It is no secret that football has firmly supplanted baseball as America’s game. The NFL is the most popular and profitable sport; and while the Super Bowl is basically an unofficial holiday, baseball’s fall classic has become more and more unpopular, with the seven lowest-rated World Series all coming in the last seven years, according to USA Today.
That being said, baseball, in many ways, still remains America’s pastime. There’s no denying a strong sense of nostalgia when it comes to Americans and their feelings toward baseball; the names, the stories, the records all seem to hold a special significance for each of us, similar what Miguel Cabrera’s triple crown meant to many fans and MVP voters. We are seeing many of these special and prideful attitudes toward baseball brought up again, as the 2013 Baseball Hall of Fame ballot was announced last week, with some of the game’s most infamous names on it for the first time.
Barry Bonds, Sammy Sosa and Roger Clemens, among others, are now eligible to become members of the Baseball’s Hall of Fame in Cooperstown, New York. By their statistical achievements alone, they’d go in. Bonds is the all-time leader in home runs, Sosa is the only player in MLB history to hit 60 home runs in a season three times, and Clemens is a seven-time Cy Young winner. Of course, these are also three of Baseball’s several revered stars to have their careers tarnished by allegations of steroid use. Whether or not these men belong in the Hall of Fame has been widely debated for some time now, even before their names were mentioned in the Mitchell report or BALCO investigation.
Now, finally, a firm stance is required. Do these men, who knowingly and willingly used banned substances to improve their on-field performance, belong amongst the greatest names to ever step on a baseball diamond?
The ‘knee-jerk’ reaction is often no, that putting these men in a class with Ruth, Gherig and Cobb is unfathomable. While they and many others in the Hall of Fame are regarded as American legends, Bonds, Sosa Clemens are considered science projects. And, while trying to gain a competitive edge over one’s opponent has been accepted and even celebrated in the past (i.e.: Hall of Fame pitcher Gaylord Perry and the spitball), the use of performance enhancing drugs seems to cross a line. Steroids go past the institution of playing with one’s natural ability, and threaten the integrity of the game.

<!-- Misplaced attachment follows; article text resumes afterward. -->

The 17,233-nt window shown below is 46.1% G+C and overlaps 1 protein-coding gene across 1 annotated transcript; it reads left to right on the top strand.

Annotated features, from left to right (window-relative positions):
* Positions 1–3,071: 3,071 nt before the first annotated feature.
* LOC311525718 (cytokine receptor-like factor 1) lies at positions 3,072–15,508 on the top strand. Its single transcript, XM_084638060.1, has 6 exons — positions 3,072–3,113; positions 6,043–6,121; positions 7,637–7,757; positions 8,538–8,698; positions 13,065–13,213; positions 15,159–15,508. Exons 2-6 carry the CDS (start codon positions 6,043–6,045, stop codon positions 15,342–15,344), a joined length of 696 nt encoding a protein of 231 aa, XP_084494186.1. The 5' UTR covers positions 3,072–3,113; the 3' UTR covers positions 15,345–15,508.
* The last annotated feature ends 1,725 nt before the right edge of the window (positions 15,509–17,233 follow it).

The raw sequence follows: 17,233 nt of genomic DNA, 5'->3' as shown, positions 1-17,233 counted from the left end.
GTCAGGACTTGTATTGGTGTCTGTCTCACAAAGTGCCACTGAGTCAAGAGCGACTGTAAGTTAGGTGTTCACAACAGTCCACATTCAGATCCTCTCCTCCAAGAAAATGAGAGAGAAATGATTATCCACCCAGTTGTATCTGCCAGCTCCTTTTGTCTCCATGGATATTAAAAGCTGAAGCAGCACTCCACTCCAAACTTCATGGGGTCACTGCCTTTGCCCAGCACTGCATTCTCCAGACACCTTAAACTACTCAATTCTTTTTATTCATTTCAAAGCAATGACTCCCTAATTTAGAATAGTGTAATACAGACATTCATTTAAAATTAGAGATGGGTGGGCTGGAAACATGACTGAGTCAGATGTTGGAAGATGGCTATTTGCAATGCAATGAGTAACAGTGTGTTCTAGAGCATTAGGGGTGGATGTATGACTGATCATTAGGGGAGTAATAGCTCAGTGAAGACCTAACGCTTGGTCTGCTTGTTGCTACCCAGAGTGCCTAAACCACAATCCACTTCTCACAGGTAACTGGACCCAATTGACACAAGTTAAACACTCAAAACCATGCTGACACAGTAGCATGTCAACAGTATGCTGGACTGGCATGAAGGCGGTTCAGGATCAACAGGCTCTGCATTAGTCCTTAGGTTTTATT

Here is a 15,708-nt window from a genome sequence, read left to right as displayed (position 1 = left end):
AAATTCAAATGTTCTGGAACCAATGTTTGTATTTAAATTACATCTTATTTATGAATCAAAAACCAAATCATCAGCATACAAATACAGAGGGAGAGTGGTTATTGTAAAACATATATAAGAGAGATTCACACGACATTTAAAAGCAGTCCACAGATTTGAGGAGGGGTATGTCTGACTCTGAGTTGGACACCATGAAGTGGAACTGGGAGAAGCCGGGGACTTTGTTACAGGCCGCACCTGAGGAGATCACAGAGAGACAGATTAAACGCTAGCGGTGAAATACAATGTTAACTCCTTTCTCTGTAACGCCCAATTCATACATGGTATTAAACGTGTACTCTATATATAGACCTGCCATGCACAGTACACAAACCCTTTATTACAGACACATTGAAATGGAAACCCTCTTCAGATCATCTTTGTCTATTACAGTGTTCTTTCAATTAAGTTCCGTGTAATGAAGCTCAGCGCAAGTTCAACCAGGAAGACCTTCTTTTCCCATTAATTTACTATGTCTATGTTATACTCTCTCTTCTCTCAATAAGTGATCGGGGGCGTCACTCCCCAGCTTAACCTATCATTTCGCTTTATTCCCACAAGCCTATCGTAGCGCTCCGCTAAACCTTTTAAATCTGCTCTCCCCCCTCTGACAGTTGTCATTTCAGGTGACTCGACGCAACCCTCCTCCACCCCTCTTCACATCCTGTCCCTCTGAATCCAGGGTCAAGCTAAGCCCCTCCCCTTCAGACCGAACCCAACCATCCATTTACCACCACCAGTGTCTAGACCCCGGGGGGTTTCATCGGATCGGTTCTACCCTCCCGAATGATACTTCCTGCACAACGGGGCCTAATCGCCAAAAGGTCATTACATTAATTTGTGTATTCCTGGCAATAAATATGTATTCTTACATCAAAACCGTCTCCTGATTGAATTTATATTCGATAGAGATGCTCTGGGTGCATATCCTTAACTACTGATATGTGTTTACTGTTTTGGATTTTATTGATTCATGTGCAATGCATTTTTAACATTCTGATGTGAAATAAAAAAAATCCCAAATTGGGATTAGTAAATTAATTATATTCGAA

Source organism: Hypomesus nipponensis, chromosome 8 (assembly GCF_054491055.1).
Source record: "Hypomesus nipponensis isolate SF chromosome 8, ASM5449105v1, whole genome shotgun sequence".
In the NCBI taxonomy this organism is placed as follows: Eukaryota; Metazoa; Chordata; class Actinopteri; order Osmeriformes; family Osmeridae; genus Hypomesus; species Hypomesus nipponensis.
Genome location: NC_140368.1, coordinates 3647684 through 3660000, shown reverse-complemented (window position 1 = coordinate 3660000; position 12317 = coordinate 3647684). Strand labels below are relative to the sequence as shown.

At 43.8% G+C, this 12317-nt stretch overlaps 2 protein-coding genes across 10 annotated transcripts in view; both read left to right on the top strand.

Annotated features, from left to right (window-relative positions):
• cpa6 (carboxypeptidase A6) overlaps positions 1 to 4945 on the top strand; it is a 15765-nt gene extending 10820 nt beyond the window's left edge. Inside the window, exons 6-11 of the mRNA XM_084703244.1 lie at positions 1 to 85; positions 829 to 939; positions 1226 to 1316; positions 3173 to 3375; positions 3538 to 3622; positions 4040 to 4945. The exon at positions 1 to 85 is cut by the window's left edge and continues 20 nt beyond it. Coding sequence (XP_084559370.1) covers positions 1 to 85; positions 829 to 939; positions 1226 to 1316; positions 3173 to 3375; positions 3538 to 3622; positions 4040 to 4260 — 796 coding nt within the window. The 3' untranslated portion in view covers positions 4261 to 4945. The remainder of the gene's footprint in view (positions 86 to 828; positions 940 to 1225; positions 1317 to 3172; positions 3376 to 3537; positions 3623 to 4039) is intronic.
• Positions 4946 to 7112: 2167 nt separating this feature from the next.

The common opposition to this stern belief is a more objective viewpoint that Baseball is ever changing and can be broken down into different eras. The period of baseball from 1998 to roughly a few years ago, is already considered the steroid era, and players like Clemens, Bonds and Sosa would go into the Hall of Fame as the best players from that era. Also, a valid argument.
My favorite, and possibly the freshest take on whether or not to let players of the steroid era into baseball’s Hall of Fame, is the one Chicago Cubs broadcaster, Len Kasper, tweeted last week. Kasper’s opinion is essentially this: let them in, and let them either explain themselves or stew in their own inner turmoil while giving their acceptance speech in front of their peers.
Frankly, I agree with Kasper. So much of me wants to say ‘no, no way, no how,’ but Major League Baseball itself turned their heads in 1998, when suspicion of steroid use arose while Sosa and McGwire saved baseball with their chase of Roger Maris’ single-season home run record. Plus, these players still hold all of their individual accolades, so why now? Let these men, who for years have denied their wrong doings in a cowardly and defiant manor, stand up in front the Baseball immortals, and accept their ‘honor’ as a member of the game’s elite.
While more to this grey-area remains, whether it be the monetary gain of signing one’s name ‘HOF’ or determining if a player’s pre-steroid career is enough to get him in, I just simply want to hear from these men. I want to see if Bonds and Clemens, who have taken on perjury indictments while pleading their innocence, will break down and come clean, or if Sosa finally remembered how to speak English. In the end, no right or wrong answer exists, and the voting process as whole remains confusing and imperfect. However, Kasper’s view seems to be the most fitting. It obviously meant enough for them to cheat, so let them live with their record achievements, and let them live with the guilt, too.